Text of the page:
O Canada

Today, I’m happy to share another guest post by Tim Fall.  I always appreciate his willingness to share his thoughts!


I have a romantic idealism about our neighbors to the north, but I really like Canada. It could be our family camping trips there when I was a kid – yeah I’ve been to Penticton, folks – the cool Maple Leaf flag, all those Dudley Do-Right cartoons I watched, or this guy’s impressive spoken-word performance at the Vancouver 2010 Olympic Winter Games opening ceremonies. Whatever it is, I’m hooked.

Originally I planned to use this great winter headwear as further proof that Canada is all kinds of awesome. (You know you want one). But here’s something even more impressive, although it’s the coach and not the hockey league authorities that deserve our admiration. A team of 18-20 year olds wanted to play in a hockey tournament but the timing was bad, coinciding with exams at school. So the players told the coach they couldn’t go unless the trip included study time. The coach agreed and notified the league that the players would miss the opening and closing ceremonies because they had to study. After the tournament finished, the league told the coach he made the wrong choice (all players had to be present at all functions according to the tournament manual) and banned him from coaching for a full year. Then it fined him $2000. He’s a volunteer coach. $2000 and a year in exile for making a choice that he informed them about ahead of time. Thanks for all your hard work, Coach; no we couldn’t have told you beforehand that the players weren’t allowed to skip the ceremonies.

From what little we can see of the coach in that article, I would bet he’d make the same choice if given the opportunity again. This is a coach who puts his players first, who answers to a higher sense of sportsmanship than that shown by the league.

This is a coach who reminds me of Peter and John.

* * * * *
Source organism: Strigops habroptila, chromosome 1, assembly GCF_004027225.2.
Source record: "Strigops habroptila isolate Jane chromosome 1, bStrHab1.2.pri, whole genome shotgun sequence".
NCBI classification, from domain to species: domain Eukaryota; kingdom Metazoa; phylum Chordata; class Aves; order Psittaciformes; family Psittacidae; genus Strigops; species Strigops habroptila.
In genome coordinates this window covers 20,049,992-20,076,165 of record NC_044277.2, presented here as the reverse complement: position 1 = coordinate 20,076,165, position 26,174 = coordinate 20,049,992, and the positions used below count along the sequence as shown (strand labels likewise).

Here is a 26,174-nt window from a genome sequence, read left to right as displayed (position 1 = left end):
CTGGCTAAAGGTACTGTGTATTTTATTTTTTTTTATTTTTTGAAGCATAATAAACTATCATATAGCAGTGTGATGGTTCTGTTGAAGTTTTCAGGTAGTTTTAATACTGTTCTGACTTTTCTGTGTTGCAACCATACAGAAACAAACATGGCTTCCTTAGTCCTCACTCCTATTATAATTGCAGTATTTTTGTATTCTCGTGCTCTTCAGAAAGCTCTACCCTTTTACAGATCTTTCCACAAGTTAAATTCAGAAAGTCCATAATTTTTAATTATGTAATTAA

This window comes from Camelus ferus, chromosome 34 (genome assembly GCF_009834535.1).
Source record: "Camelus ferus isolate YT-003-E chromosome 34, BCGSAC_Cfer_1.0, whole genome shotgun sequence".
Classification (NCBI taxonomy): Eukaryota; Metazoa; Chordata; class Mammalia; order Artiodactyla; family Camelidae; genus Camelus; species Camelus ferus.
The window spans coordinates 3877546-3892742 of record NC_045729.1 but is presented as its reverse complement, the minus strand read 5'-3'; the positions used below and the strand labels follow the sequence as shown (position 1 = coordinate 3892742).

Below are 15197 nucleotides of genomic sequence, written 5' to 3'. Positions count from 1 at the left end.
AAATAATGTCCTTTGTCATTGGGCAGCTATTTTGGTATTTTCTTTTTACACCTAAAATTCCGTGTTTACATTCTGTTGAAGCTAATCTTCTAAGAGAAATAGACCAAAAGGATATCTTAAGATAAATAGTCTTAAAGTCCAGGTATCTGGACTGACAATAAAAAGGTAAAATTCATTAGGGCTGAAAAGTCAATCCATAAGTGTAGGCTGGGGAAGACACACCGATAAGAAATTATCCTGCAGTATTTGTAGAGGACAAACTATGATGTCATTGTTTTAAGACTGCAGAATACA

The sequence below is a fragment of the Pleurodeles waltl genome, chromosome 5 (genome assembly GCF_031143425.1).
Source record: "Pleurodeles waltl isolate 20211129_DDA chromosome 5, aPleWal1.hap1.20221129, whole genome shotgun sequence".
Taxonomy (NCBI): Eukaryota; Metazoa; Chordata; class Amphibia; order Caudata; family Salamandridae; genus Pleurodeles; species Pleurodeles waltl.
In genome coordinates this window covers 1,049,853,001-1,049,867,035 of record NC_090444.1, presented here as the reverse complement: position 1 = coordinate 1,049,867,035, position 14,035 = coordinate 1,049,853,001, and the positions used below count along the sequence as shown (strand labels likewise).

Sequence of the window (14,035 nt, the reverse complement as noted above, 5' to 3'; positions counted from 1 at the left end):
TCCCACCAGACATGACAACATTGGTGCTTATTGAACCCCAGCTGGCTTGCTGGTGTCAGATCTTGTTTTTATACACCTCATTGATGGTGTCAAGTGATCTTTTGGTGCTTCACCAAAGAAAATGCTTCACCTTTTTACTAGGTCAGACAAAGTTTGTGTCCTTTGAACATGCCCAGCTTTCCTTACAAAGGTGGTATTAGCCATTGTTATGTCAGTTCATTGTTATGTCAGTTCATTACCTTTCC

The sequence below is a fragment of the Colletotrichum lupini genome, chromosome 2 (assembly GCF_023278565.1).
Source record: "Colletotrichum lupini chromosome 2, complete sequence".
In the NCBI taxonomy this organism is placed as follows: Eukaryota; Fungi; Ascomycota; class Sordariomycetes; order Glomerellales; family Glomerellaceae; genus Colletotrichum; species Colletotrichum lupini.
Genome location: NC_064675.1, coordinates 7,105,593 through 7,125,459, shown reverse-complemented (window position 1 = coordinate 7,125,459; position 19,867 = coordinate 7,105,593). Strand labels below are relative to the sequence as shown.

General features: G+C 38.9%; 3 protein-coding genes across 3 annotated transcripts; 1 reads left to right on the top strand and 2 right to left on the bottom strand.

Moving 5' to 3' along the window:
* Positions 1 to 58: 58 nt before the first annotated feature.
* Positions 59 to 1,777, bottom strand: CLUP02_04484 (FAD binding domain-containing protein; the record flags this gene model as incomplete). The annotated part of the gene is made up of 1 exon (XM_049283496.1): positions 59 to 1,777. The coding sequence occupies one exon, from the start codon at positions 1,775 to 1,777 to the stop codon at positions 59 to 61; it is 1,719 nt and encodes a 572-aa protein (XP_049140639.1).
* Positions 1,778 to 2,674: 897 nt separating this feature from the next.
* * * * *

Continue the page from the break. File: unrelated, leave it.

In Acts 3 John and Peter performed a miracle, healing a man who had not walked in years. The amazed crowd asked how this happened and peter answered with a phenomenal sermon on the Good News of Jesus Christ. The authorities were not pleased.

The priests and the captain of the temple guard and the Sadducees came up to Peter and John while they were speaking to the people. They were greatly disturbed because the apostles were teaching the people, proclaiming in Jesus the resurrection of the dead. They seized Peter and John and, because it was evening, they put them in jail until the next day. (Acts 4:1-3.)

The next morning there was a trial of sorts, but it didn’t go as planned:

Then they called them in again and commanded them not to speak or teach at all in the name of Jesus. But Peter and John replied, “Which is right in God’s eyes: to listen to you, or to him? You be the judges! As for us, we cannot help speaking about what we have seen and heard.”

After further threats they let them go. They could not decide how to punish them, because all the people were praising God for what had happened. For the man who was miraculously healed was over forty years old. (Acts 4:18-22.)

Doing what’s right because it’s right. Not following orders, because those orders violate a higher principle. Taking your lumps for doing so (like going to jail), because you know you that ultimately you answer to God and not people. (Psalm 56:4; Joshua 22:22; Luke 16:15.)

Where have you seen this lately?

Would you do the same?